’Golden State Killer’ suspect is on suicide watch and mumbling to himself in a psychiatric ward, police say
Joseph James DeAngelo, 72, believed responsible for a series of brutal rapes and murders in California in the 1970s and ’80s, has said little since his arrest on Tuesday
Joseph James DeAngelo — who is believed to be the “Golden State Killer”, one of California’s most elusive serial killers — is on suicide watch and talking to himself, the Sacramento County sheriff said on Friday.
Sheriff Scott Jones said that DeAngelo, 72, was in a psychiatric ward of the county jail and has said little since his arrest on Tuesday - but that he had appeared to be in a mood of “quiet reflection” and was mumbling to himself.
Jones said that investigators are sifting through every item, receipt and piece of paper from DeAngelo’s home for any possible clues to tie him to more than 170 crimes that authorities believe he may have committed.
The Golden State Killer is the name given to the individual believed responsible for the deaths of at least a dozen people and rapes of 50 women from 1976 to 1986. Jones declined to discuss the DNA method used to identify DeAngelo as the suspect.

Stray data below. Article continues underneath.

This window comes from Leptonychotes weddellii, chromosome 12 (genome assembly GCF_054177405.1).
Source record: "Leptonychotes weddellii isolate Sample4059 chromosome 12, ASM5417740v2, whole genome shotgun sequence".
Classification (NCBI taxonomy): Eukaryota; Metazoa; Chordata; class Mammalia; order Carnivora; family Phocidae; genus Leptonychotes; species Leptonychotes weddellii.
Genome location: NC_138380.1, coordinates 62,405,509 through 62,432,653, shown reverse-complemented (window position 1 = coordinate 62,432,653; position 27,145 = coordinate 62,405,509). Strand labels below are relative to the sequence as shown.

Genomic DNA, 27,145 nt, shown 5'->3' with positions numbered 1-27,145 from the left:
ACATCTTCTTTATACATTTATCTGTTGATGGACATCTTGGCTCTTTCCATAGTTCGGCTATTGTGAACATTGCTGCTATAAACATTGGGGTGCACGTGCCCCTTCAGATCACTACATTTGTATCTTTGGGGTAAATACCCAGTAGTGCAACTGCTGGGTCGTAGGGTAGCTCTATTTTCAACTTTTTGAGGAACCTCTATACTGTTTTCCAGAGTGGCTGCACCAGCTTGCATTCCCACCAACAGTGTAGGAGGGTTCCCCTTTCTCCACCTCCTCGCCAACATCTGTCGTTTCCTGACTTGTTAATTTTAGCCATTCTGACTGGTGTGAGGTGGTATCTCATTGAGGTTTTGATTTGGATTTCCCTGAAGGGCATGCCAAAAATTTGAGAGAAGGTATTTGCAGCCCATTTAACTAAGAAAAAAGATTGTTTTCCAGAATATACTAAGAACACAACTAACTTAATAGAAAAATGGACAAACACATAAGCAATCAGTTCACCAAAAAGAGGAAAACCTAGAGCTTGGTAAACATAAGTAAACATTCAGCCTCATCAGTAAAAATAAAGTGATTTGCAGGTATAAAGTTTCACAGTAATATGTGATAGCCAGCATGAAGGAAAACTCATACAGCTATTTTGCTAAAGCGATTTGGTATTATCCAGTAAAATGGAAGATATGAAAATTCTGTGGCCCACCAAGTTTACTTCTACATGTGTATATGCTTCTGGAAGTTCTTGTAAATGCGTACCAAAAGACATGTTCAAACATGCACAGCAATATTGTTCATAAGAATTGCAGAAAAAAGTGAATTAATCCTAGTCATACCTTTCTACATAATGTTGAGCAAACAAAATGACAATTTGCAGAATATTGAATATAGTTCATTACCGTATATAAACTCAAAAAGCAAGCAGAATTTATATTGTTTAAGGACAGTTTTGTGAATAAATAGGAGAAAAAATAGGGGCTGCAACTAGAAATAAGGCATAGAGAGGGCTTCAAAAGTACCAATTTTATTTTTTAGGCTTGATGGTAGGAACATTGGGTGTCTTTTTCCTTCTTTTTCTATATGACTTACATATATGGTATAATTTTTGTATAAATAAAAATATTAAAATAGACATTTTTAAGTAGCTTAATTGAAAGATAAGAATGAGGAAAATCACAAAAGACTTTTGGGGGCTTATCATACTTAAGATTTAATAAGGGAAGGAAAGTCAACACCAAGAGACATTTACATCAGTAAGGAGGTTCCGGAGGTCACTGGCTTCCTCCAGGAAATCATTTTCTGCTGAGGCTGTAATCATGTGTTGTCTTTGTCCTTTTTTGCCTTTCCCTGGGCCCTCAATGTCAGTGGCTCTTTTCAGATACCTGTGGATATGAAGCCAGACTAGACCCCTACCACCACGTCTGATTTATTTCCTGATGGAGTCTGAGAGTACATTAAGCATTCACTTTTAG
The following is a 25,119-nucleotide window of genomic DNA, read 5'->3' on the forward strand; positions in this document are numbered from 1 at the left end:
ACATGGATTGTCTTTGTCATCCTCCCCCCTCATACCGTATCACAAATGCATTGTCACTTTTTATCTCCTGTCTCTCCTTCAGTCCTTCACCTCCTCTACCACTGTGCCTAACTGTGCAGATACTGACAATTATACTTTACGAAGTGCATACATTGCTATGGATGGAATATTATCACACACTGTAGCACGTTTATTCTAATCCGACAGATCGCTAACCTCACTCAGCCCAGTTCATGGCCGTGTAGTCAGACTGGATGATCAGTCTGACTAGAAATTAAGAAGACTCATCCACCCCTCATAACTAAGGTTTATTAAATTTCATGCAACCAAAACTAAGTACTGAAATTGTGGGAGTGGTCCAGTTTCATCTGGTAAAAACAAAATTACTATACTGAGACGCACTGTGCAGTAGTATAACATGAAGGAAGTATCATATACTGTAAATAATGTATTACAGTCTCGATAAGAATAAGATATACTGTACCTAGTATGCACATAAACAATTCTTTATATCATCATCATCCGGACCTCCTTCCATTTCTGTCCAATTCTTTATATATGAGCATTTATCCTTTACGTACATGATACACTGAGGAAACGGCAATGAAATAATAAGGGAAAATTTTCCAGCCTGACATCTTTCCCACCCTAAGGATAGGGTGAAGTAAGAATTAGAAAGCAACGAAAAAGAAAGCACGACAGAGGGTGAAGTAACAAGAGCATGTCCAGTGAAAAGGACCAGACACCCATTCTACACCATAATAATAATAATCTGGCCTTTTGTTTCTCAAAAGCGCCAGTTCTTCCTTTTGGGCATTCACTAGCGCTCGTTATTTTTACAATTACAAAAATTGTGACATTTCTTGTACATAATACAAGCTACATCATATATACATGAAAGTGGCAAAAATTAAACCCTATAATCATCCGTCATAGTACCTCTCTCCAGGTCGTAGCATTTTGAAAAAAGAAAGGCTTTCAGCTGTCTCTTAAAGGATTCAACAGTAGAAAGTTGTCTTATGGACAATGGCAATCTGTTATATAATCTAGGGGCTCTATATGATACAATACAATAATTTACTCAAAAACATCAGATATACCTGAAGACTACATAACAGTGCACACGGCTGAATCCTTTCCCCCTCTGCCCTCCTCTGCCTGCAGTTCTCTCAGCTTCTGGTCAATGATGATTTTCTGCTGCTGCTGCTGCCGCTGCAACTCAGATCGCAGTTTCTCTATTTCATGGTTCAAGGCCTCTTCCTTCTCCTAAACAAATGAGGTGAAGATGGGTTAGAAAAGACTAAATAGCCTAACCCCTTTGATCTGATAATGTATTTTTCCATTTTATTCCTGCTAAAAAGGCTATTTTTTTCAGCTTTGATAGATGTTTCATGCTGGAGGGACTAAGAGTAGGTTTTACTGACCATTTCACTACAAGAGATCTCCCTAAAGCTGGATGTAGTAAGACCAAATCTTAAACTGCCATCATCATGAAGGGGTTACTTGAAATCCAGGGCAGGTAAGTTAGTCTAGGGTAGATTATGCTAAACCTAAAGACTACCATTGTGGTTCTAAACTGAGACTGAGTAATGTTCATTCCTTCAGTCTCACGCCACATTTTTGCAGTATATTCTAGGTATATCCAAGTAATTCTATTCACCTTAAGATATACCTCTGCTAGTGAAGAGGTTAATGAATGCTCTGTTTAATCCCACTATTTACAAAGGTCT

Also on Friday, GEDmarch, the genealogical website that police used to track DeAngelo down, said it had no idea its service had been used in the hunt.
It said in a statement on Friday it was never contacted by law enforcement officials or anyone else about the case or the DNA profile that was used.
Although major companies, such as 23andMe and Ancestry, require law enforcement agencies to get court orders to access their genetic data, GEDmatch - which pools DNA profiles from those sites - does not.
The site allows people to upload their genetic information, gleaned from companies such as Ancestry, so that it can be quickly compared with that of others who may have used another genealogy service.
GEDmatch said it has always informed users that its databases can be used for purposes other than genealogical research.
Lead investigator Paul Holes told the Mercury News that the free site was essential to the case.
Privacy concerns are now being raised over investigators’ use of the site. But Steve Mercer of the Maryland public defender’s office said that there aren’t strong privacy laws to keep police from trolling such databases.
Mercer says that right now, people who submit DNA to be tested to find their ancestors can unwittingly become “genetic informants” on family members.